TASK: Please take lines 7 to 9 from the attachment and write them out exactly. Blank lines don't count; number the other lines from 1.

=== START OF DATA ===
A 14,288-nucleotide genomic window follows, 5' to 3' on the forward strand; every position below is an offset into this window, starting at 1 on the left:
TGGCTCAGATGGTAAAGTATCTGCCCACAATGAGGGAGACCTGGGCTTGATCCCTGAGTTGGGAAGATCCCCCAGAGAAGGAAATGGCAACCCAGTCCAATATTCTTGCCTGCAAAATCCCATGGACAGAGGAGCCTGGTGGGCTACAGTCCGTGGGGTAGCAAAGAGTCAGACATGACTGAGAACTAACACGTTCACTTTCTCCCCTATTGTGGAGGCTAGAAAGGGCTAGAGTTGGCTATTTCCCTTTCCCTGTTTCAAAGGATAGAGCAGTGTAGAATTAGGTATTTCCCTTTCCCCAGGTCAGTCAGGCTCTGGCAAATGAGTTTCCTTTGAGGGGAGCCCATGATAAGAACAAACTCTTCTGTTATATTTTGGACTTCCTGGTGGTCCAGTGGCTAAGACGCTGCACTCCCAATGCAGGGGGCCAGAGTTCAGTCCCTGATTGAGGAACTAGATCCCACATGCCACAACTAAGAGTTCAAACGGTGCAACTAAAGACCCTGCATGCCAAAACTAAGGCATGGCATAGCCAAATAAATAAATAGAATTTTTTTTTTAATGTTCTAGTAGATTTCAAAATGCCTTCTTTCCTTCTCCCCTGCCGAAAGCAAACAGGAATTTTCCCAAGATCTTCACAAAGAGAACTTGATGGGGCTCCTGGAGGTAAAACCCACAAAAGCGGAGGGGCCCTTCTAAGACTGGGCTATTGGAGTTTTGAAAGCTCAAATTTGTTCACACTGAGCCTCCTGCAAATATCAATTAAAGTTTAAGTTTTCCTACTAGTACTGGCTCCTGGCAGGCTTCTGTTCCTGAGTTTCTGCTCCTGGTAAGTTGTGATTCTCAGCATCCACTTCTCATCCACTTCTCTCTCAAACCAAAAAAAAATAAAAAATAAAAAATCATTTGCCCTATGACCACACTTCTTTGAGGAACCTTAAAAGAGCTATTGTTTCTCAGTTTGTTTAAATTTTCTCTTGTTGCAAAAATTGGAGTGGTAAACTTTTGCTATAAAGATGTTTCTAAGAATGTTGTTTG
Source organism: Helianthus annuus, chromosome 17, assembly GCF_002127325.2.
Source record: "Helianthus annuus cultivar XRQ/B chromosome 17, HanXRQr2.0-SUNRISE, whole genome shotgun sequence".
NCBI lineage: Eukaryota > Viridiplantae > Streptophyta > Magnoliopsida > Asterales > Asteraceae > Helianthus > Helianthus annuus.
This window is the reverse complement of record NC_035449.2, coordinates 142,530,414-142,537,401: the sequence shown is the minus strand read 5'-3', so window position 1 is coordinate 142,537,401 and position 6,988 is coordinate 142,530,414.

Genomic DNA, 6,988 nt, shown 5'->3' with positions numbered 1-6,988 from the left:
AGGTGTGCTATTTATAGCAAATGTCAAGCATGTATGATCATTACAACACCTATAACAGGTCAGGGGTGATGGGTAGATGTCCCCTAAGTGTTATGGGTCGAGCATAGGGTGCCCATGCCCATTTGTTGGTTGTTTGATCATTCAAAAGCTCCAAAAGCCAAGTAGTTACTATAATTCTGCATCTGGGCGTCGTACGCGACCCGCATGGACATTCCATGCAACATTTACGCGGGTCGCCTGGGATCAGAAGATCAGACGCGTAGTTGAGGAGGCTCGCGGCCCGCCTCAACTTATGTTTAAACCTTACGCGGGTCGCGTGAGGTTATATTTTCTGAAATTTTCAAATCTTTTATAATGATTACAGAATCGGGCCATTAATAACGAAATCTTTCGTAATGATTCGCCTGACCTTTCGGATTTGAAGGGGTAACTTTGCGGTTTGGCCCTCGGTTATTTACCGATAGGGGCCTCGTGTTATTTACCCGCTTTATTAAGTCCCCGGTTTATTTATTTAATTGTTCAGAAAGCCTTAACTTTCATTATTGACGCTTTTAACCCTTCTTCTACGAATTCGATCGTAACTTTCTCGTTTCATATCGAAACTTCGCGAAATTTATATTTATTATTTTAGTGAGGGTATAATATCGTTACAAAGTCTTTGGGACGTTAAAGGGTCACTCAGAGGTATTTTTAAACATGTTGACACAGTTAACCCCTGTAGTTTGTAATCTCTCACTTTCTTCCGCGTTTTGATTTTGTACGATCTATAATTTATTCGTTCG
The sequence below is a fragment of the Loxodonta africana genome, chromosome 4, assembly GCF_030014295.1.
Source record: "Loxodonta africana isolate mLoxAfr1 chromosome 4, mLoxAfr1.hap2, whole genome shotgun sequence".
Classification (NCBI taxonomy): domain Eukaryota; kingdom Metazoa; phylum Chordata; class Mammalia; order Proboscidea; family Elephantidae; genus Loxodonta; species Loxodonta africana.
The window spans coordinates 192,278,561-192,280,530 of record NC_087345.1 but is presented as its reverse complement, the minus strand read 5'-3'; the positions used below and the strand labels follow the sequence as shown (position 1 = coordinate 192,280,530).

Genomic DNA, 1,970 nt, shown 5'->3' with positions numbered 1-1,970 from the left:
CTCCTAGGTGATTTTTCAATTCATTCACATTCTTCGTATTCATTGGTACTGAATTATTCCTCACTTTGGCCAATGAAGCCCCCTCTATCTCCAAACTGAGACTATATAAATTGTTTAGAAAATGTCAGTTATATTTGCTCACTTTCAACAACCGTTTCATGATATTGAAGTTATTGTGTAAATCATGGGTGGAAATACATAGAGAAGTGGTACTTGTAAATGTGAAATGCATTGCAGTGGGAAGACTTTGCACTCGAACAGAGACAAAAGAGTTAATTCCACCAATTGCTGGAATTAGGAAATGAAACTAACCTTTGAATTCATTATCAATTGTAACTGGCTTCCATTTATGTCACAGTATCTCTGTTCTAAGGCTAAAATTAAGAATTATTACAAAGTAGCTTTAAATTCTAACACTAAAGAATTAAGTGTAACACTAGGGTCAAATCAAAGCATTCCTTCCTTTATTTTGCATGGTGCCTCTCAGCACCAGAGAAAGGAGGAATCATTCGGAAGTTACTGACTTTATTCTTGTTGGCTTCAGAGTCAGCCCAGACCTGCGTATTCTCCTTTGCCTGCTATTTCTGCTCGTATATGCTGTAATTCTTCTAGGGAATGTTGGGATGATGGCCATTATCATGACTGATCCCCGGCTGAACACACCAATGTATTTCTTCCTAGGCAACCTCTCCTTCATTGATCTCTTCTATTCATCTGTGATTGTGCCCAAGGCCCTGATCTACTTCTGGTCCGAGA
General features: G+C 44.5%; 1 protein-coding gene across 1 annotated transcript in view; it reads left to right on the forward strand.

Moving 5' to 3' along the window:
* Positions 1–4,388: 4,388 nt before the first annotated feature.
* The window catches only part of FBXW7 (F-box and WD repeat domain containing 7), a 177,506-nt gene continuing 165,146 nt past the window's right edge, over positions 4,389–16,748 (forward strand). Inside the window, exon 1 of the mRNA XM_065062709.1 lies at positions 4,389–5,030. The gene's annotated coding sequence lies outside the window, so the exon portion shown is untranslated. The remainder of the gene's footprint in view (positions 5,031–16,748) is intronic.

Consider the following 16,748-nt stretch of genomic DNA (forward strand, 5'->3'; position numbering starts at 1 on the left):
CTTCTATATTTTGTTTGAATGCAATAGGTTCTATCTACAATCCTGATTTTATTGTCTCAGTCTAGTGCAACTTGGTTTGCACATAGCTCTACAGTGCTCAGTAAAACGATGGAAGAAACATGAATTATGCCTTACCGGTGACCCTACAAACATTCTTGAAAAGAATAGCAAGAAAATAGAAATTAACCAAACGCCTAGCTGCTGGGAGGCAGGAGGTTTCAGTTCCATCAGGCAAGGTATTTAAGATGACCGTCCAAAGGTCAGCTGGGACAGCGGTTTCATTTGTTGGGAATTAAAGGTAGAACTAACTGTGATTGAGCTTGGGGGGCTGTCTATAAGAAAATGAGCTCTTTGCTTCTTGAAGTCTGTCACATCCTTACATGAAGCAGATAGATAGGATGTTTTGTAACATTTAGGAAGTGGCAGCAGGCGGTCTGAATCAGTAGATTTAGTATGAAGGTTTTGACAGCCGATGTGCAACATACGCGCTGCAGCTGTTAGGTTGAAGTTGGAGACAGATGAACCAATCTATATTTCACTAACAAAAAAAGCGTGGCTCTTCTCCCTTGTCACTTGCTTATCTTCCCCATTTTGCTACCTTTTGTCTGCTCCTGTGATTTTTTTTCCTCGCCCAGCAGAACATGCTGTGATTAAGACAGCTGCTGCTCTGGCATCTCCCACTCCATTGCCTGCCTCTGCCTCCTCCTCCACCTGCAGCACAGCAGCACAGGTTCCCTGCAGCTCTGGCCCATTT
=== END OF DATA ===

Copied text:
Genomic DNA, 6,988 nt, shown 5'->3' with positions numbered 1-6,988 from the left:
AGGTGTGCTATTTATAGCAAATGTCAAGCATGTATGATCATTACAACACCTATAACAGGTCAGGGGTGATGGGTAGATGTCCCCTAAGTGTTATGGGTCGAGCATAGGGTGCCCATGCCCATTTGTTGGTTGTTTGATCATTCAAAAGCTCCAAAAGCCAAGTAGTTACTATAATTCTGCATCTGGGCGTCGTACGCGACCCGCATGGACATTCCATGCAACATTTACGCGGGTCGCCTGGGATCAGAAGATCAGACGCGTAGTTGAGGAGGCTCGCGGCCCGCCTCAACTTATGTTTAAACCTTACGCGGGTCGCGTGAGGTTATATTTTCTGAAATTTTCAAATCTTTTATAATGATTACAGAATCGGGCCATTAATAACGAAATCTTTCGTAATGATTCGCCTGACCTTTCGGATTTGAAGGGGTAACTTTGCGGTTTGGCCCTCGGTTATTTACCGATAGGGGCCTCGTGTTATTTACCCGCTTTATTAAGTCCCCGGTTTATTTATTTAATTGTTCAGAAAGCCTTAACTTTCATTATTGACGCTTTTAACCCTTCTTCTACGAATTCGATCGTAACTTTCTCGTTTCATATCGAAACTTCGCGAAATTTATATTTATTATTTTAGTGAGGGTATAATATCGTTACAAAGTCTTTGGGACGTTAAAGGGTCACTCAGAGGTATTTTTAAACATGTTGACACAGTTAACCCCTGTAGTTTGTAATCTCTCACTTTCTTCCGCGTTTTGATTTTGTACGATCTATAATTTATTCGTTCG
The sequence below is a fragment of the Loxodonta africana genome, chromosome 4, assembly GCF_030014295.1.